The impact of local cultural beliffs on children’s legal right to education: A case study of Nabwigulu subcounty, Kamuli District
Namazzi, Judith Tumusiime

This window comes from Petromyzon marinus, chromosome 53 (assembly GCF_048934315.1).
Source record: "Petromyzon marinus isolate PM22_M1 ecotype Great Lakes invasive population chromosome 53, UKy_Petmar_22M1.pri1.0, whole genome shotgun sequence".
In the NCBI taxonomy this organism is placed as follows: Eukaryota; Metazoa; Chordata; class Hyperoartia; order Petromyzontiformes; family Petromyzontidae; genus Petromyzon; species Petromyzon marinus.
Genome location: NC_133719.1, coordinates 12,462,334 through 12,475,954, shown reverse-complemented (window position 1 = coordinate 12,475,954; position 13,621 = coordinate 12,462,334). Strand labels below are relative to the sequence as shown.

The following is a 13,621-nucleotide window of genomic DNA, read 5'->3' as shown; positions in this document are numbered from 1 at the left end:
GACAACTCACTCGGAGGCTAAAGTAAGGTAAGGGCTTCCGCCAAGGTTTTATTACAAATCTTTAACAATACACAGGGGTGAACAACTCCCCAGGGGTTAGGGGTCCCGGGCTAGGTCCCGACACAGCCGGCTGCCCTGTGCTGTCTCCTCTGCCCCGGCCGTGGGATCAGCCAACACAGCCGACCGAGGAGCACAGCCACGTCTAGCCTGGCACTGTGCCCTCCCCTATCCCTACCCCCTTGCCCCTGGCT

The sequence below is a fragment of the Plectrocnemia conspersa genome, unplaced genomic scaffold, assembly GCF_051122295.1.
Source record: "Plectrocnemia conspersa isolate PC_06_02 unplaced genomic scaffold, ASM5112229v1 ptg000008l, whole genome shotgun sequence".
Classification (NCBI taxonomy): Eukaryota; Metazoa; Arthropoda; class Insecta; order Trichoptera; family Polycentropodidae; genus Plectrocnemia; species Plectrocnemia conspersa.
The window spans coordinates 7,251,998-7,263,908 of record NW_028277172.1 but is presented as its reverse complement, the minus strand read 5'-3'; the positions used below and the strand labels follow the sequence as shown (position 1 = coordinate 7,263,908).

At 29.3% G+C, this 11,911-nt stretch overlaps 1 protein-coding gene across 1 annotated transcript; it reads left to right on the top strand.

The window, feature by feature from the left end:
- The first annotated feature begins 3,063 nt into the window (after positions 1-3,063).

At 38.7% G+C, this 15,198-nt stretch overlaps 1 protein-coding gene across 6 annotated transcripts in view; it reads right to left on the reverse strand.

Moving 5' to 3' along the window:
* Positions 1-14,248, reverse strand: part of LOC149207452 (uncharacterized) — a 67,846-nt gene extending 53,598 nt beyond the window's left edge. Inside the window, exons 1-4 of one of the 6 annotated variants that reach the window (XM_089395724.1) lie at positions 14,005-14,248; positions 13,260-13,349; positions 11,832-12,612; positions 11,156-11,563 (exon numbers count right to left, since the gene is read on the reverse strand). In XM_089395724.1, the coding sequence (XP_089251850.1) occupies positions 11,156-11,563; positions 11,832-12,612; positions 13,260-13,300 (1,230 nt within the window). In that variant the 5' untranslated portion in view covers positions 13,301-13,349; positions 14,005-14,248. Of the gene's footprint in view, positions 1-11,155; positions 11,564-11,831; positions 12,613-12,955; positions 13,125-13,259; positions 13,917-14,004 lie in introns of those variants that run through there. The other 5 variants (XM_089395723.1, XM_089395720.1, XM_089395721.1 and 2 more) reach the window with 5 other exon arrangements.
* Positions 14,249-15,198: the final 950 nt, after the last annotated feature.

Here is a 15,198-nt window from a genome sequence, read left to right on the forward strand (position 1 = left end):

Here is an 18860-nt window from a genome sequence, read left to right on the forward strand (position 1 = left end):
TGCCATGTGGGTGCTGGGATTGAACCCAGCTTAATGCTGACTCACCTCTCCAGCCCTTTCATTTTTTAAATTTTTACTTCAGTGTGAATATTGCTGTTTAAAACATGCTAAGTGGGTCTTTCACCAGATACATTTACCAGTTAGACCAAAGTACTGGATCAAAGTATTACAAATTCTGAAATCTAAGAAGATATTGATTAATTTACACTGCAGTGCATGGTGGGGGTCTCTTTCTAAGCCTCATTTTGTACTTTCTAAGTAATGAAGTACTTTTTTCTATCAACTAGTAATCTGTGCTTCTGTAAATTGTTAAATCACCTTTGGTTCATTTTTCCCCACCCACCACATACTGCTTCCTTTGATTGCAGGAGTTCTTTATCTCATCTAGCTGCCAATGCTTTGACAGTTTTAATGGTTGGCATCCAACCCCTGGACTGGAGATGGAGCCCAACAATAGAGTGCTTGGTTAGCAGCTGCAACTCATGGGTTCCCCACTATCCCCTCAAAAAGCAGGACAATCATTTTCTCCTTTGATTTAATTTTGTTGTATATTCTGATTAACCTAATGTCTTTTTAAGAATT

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Kamuli district of Uganda forms part of the Busoga region. The Basoga have much respect for their culture: cultural leaders, considered to be the prime guardians of local norms and customs, and protectors of peoples’ rights, provide one of the pillars of local society . In spite of State interventions and traditional African values which “placed children at the hub of the family and community existence” , denial of children’s legal right to education including denial of school fees, a poor study environment, too many household chores and early marriages of children by their parents or guardians does exist in Kamuli mainly influenced by the local cultural beliefs . This study sets out to assess the extent to which the local cultural beliefs impact on children’s legal right to education in Nabwigulu Sub County, Kamuli district of Uganda. Particularly it sought to answer the following questions: How efficacious are Uganda‘s current laws and policies in protecting children’s right to education? In what ways do the local cultural beliefs affect children’s right to education? What interventions has the State put in place to ensure children’s right to Education in the study area? The researcher found out that many children have dropped out of school as a result of early marriages, not attending school regularly and a poor study environment. The State has intervened by providing Universal Primary Education but this has not ensured the legal Right of Compulsory Education of all children. It was concluded, among others, that the existing legal and policy framework governing children, culture and the right to education does not fully address the unique needs of the rural vulnerable child. This is because rural parents, guardians and care givers have much respect for their culture in exclusion of the law and humanity. They are ignorant and adamant to accept this legal and policy framework and its implementation has been left in the law books. This as a result, has negatively affected children’s right to education. State intervention has not been adequate to ensure Children’s Right to Education.